You are free to believe whatever you want in private. But in public you have to believe what I believe.
I was surprised last Friday to hear news that Gladys Berejiklian was resigning as Premier. I was not surprised when media attention quickly fixated upon the question of who might replace her. It is, after all, a very important question.
Nor was I surprised by what the media fixated upon when reporting on Dominic Perrottet as the frontrunner for the job. From this reporting, I know very little about Perrottet's experience, his achievements in government or the policies he has championed as Treasurer.
What the reporting has made clear is that he holds traditional Roman Catholic beliefs and that this makes him a dangerous potential Premier.
This style of reporting was typified in an article by The Reverend Dr Stephanie Dowrick published in The Sydney Morning Herald.
Dowrick is an 'Interfaith minister', a role which she describes on her website as involving "an acknowledgment that there are many ways to seek meaning."
Yet despite her apparent open-mindedness, Dowrick sees no place in public life for the influence of 'fundamentalists'.
"Fundamentalist thinking," Dowrick writes is "highly divisive. The world consists of 'us' - and the rest of you. High levels of conformity are demanded".
So what is this fundamentalism which is so dangerous? It seems that it is anything which might disagree with Dowrick's own very socially progressive, secular humanist beliefs. Dominic Perrottet and Scott Morrison are held up as examples of dangerous fundamentalism precisely because she imagines that their beliefs might endanger the kind of policy she champions on key issues.
The solution to this danger? The apparently "growing representation of highly conservative Christians in positions of great power" needs "to be contained in Australia" starting with the NSW Liberals not electing Dominic Perrottet as Premier.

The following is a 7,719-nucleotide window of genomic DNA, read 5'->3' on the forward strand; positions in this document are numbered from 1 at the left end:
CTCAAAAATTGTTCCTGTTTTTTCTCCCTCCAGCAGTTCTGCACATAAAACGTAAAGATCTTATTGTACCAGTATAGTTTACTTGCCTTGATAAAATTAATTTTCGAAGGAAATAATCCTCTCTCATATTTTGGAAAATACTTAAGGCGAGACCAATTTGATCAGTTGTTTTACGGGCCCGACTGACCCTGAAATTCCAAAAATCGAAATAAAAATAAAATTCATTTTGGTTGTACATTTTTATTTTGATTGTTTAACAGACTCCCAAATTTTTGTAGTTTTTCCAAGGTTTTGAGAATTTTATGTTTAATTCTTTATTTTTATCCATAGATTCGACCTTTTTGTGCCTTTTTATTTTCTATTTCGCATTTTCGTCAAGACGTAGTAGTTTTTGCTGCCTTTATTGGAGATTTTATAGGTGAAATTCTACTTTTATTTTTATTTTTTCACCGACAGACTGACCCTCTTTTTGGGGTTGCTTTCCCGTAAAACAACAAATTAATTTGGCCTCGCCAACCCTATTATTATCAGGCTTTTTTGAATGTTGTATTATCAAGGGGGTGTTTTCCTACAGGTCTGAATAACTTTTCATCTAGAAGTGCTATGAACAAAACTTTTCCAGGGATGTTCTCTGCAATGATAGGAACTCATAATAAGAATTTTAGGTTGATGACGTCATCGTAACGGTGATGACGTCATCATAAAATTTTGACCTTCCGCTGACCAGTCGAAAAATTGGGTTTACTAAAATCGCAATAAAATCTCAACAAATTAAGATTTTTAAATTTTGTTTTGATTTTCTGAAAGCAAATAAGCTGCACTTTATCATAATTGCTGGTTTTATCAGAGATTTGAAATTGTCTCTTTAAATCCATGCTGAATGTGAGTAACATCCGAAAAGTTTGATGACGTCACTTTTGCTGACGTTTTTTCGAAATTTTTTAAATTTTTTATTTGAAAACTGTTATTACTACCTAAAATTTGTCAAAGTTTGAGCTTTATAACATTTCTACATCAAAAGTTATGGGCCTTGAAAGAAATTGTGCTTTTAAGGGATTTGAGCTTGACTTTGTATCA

Of course, the religious convictions of anyone seeking public office are fair game for discussion and Dowrick is more than entitled to voice her opinion. Yet her argument is rank hypocrisy.
She dogmatically holds her beliefs, formed by a certain understanding of God and the world.
She then insists that others keep their convictions out of public life while insisting that her convictions inform the direction of government policy.
In doing this she creates the same 'us vs them" dynamic of which she is critical, in which the only acceptable outcome is to limit the influence of the 'them'.
This is typical a common manner of public argument which is often used to counter conservative Christian voices: "You are free to believe whatever you want in private. But in public you must believe what I believe."
However, as a Christian I am not ashamed to say that my beliefs inform the way that I interact with the world, the way I vote, or the political statements which I might make in whatever public setting I might choose to make them.
It is impossible for any of us not to take our convictions about the nature of the world, or the nature of right and wrong into the the public sphere. And I am thankful for the overwhelmingly positive impact Christians have had when their private convictions have lead to public action.
I am thankful that it was a devout Christian in William Wilberforce who was the prime force in the abolition of the slave trade in England.
I am thankful that for charities such as World Vision, Compassion, the Red Cross, and the Salvation Army, all of which were started by Christians.
I am thankful when my job allows me hear countless little stories from our own town of Christians showing self-sacrificial love and generosity and care to others precisely because their private faith is also a public faith.
For the Christian, what we believe in private will always be what we believe, and what motivates how we act, in public.
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